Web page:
Stemming dysfunction
I often talk about CEO self-awareness as one of the key attributes of corporate success. In the case of XenSource, the leadership espoused and verbalized cultural “intent”, but practiced and allowed something very different in the company. The company almost failed due to a highly dysfunctional culture. Make sure what you believe is what is truly happening in the company. 

Stemming dysfunction requires leadership and taking some simple but important actions: proactively define cultural attributes important to the organization—write them down and let people know what they are, and “walk the talk”. You must practice and exemplify your culture, and have a mechanism to review culture deep within the organization. Ask the following questions:

  • Is the organization’s culture consistent with the defined attributes?
  • Where are the differences?
  • What are we doing right or wrong to keep a strong and consistent cultural backbone in the company?

The Cultural Paradox: I can’t change the culture because that’s not part of our culture
Culture is formed—whether intentionally or not—in the early days of a company’s life. Activities and behaviors are repeated and these become the elements that shape the culture of the company.  Examples of such early practices might be: 1) The founding team always interviews all new people applying to the company; or 2) a product-oriented focus in everything the company does. The accepted and repeated practices become the culture and define how the company operates.

However, what has worked in the early days might not be as effective as the company grows up. As a result, you might be forced to choose between two conflicting cultural attributes.

Take the attribute “the founding team must always interview new people”—a great cultural practice intended to ensure new employees are a perfect fit. Is there a point where growth is hampered because the company can’t interview fast enough and candidates go elsewhere? What part of the culture do you change? Limit growth or change your hiring practice? Changing either impacts culture.

One of the most difficult aspects for technical founders is hiring outside the comfort zone of the founding team. This is evident when hiring sales, marketing and finance people. A good example of this is how a technical founder might apply engineering hiring techniques to a sales organization, which my partner Ben Horowitz recently blogged about here. The fear here is that bringing on non-technical people will destroy the company culture. Do you put engineers in all the non-engineering functions and continue to only hire technical people, or do you augment the culture and integrate new and different organizations into the company? Here again, sticking to the past practice/culture of only hiring technical people might be counter to building a great finance or sales organization.

Steering change
Existing culture can get in the way of future growth and company leadership must steer the transition. Changes to practices and culture should be done by first asking why something is done a certain way and what’s the intended outcome. Preserving the intended outcome should trump the practice.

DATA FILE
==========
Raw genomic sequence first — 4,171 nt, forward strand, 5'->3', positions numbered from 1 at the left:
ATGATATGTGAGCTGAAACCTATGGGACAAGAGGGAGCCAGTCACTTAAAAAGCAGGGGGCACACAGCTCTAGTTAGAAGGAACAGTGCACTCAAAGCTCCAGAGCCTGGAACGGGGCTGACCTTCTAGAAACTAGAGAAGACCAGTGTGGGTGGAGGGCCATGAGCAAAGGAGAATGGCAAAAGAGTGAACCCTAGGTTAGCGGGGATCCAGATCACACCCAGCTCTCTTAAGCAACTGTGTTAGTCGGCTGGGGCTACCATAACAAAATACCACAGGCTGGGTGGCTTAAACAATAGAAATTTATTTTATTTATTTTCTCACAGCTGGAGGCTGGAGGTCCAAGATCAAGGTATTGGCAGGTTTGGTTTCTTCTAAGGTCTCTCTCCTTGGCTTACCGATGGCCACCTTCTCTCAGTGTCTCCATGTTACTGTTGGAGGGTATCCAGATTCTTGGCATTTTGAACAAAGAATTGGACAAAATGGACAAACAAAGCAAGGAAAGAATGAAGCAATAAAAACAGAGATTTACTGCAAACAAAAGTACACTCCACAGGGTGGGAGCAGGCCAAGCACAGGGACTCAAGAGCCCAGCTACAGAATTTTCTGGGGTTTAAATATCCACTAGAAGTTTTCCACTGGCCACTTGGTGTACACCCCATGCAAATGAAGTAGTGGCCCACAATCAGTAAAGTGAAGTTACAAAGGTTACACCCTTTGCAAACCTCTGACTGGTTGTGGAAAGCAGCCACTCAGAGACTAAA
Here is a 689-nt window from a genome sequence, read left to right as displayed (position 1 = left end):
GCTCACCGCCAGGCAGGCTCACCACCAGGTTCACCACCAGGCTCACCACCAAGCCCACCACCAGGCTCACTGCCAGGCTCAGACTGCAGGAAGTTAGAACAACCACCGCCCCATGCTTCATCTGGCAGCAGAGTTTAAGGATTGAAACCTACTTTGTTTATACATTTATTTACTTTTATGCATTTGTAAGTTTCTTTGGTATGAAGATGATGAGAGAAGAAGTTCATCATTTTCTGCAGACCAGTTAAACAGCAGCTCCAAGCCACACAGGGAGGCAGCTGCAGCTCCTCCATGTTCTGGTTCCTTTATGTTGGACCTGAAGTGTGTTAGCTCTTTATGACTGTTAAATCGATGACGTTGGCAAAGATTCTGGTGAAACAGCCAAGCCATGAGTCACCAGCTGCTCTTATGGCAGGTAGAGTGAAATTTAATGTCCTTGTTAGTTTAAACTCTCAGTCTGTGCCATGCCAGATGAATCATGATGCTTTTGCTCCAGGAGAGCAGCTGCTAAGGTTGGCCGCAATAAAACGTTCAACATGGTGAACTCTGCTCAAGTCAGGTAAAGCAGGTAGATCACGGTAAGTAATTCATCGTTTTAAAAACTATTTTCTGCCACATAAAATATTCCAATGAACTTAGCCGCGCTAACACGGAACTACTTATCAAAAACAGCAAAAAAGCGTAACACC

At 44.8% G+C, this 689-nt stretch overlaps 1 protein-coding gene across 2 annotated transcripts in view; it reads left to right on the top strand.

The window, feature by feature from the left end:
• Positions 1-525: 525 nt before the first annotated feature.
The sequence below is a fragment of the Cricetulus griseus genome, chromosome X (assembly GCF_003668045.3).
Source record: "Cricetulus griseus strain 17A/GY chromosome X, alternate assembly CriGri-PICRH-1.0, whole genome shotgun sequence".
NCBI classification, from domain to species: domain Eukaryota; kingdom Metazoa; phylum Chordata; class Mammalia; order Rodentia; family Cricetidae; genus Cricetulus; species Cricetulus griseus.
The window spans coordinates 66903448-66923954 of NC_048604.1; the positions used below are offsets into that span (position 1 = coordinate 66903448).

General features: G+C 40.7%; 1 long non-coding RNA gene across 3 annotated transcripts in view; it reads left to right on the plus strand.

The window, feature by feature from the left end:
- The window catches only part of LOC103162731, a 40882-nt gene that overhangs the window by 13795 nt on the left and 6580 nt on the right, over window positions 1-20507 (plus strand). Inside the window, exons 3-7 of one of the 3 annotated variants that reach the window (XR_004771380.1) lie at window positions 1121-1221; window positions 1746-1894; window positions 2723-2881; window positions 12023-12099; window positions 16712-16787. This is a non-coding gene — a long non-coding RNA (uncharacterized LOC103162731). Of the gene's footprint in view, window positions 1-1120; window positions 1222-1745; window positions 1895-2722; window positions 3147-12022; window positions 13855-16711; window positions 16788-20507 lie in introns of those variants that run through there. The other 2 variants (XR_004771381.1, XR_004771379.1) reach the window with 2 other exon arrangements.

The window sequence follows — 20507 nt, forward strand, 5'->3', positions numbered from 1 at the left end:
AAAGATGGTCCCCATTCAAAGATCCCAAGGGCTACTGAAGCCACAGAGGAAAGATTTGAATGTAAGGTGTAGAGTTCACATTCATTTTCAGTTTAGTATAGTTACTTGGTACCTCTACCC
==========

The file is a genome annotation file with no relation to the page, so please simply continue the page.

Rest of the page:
Let’s go back to the example, “the founding team shall interview all new applicants”. The intended outcome is to make sure that all new employees are of the acceptable caliber and intelligence, and understand the culture and origins of the organization. The problem is the system does not scale, particularly as candidates are hired around the world and at a pace that far outstrips the capacity for the founders to handle.

A change to the practice might be to empower key employee “ambassadors” who act as a proxy for the founding team. Alternatively, maybe just one of the founders meets all new candidates as opposed to all founders meeting all candidates. If part of the intended outcome is for a candidate to meet the founders and get a feel for the company, then have all new employees meet the founders at a lunch or dinner after they join the company. Developing a strong and scalable interview process and on-boarding/mentoring system will ensure that the intended culture is preserved while steering change from an operational perspective.

Managing culture
The concept of managing culture may seem a bit heavy-handed, particularly in tech companies that pride themselves on being free from overbearing rules and bureaucracy. However, not managing culture can be likened to not managing growth, or not managing expenses, or simply not managing and certainly not leading…

Remember:

  1. Self-awareness. If you can’t accept self-awareness, you should not be CEO.
  2. What are you trying to accomplish? What’s the end game?
  3. Translate energy to the areas you are least comfortable understanding.

A strong culture is the backbone of any organization and the CEO is the standard bearer and the agent of change. In a recent Fast Company article, GitHub Co-founder and CEO Tom Preston-Werner shares his perspective on how he and his cofounders have thought about and managed the company culture from 10 people to 160. Regardless of age, background and experience, culture is something that evolves with the CEO and the process of creating a great culture requires leadership to routinely and consistently assess and exemplify the core values of the organization.